Patients can click on a treatment on Ro’s websites to go through a dynamic online visit. They answer questions about their symptoms, health background, lifestyle, and family history, as well as upload any diagnostic images. In the past, the collection of physical samples directly from a patient has hampered telemedicine. Now at-home testing and health devices create tremendous potential for Ro to treat more conditions on its platform.
“We also pull in third-party data about that patient, and that information is analyzed, synthesized and presented to that physician,” said Reitano. “The average doctor’s visit is about 12 minutes, and patients spend about 15 to 20 minutes on the Ro platform answering those questions. What it allows the physician to do is dive in very quickly to the nuance of that patient and talk to the patient specifically about what makes them unique.”
Doctors interact with patients via messaging, phone, or video chat. If the physician thinks the patient’s symptoms indicate an underlying condition, they’ll recommend the best next steps – like quitting smoking or additional testing – and educate and help patients through those next steps.
“We start by treating that condition, but it actually allows us to start that dialog. And anytime you reduce friction to talking to a physician, if the patient has that opportunity, they’ll continue the dialogue about other conditions,” said Reitano. “We call it patient-led health care.”
Patients ultimately determine whether they want to accept the physician-recommended treatments. Only 14% of patients end up with a prescription, but the Ro prescription is the start of an on-going dialogue between the patients and the physicians.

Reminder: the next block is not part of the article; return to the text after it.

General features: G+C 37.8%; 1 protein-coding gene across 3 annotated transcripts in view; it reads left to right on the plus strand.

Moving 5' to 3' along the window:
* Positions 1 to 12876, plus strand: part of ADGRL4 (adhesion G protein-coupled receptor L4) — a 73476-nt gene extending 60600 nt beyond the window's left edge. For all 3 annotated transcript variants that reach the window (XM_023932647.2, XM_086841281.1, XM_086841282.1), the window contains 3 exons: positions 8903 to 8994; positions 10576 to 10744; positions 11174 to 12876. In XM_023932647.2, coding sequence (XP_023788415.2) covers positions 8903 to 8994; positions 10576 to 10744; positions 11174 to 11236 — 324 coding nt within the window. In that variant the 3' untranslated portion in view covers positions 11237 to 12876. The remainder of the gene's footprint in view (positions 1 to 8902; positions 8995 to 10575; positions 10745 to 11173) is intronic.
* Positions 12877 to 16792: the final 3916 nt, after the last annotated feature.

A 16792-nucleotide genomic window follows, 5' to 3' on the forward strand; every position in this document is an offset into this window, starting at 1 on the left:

Operating a Business in a Highly Regulated Industry
Medicine is regulated on a state level, which creates a regulatory spider web. Each state and the District of Columbia have their own medical and pharmacy boards. The U.S. Food and Drug Administration (FDA) regulates medication and treatments, and the Federal Trade Commission (FTC) regulates advertisements. At minimum, Ro must comply with 104 regulatory bodies.
“We have to both make sure that we respond to the idiosyncrasies of each state, both on the doctor’s office side and the pharmacy side, as well as broadly more nationally. And that has implications specifically for how you establish a patient/physician relationship,” said Reitano. “One of the reasons why we think Ro has been fortunate in terms of the timing of the business is because of the mass of evolution in telemedicine regulation.”
Since 2015, every state permits online patient/physician relationships, but states use their own language and have different requirements for those relationships. Ro’s engineering, medical, and legal teams work together to ensure compliance.
“Our platform is built on a per condition, per state basis. So you can imagine the permutations we have to account for depending on what diagnostic data is required to satisfy the standard of care according to our medical advisory board and physicians on the platform,” said Reitano.
Physicians on the platform go through a rigorous 12-step process for medical malpractice standards, background checks, and individual practice cases. Ro also ensures that its physicians stay current about the latest research, and its medical advisory board educates and trains the network of physicians.
You can watch the entire discussion below: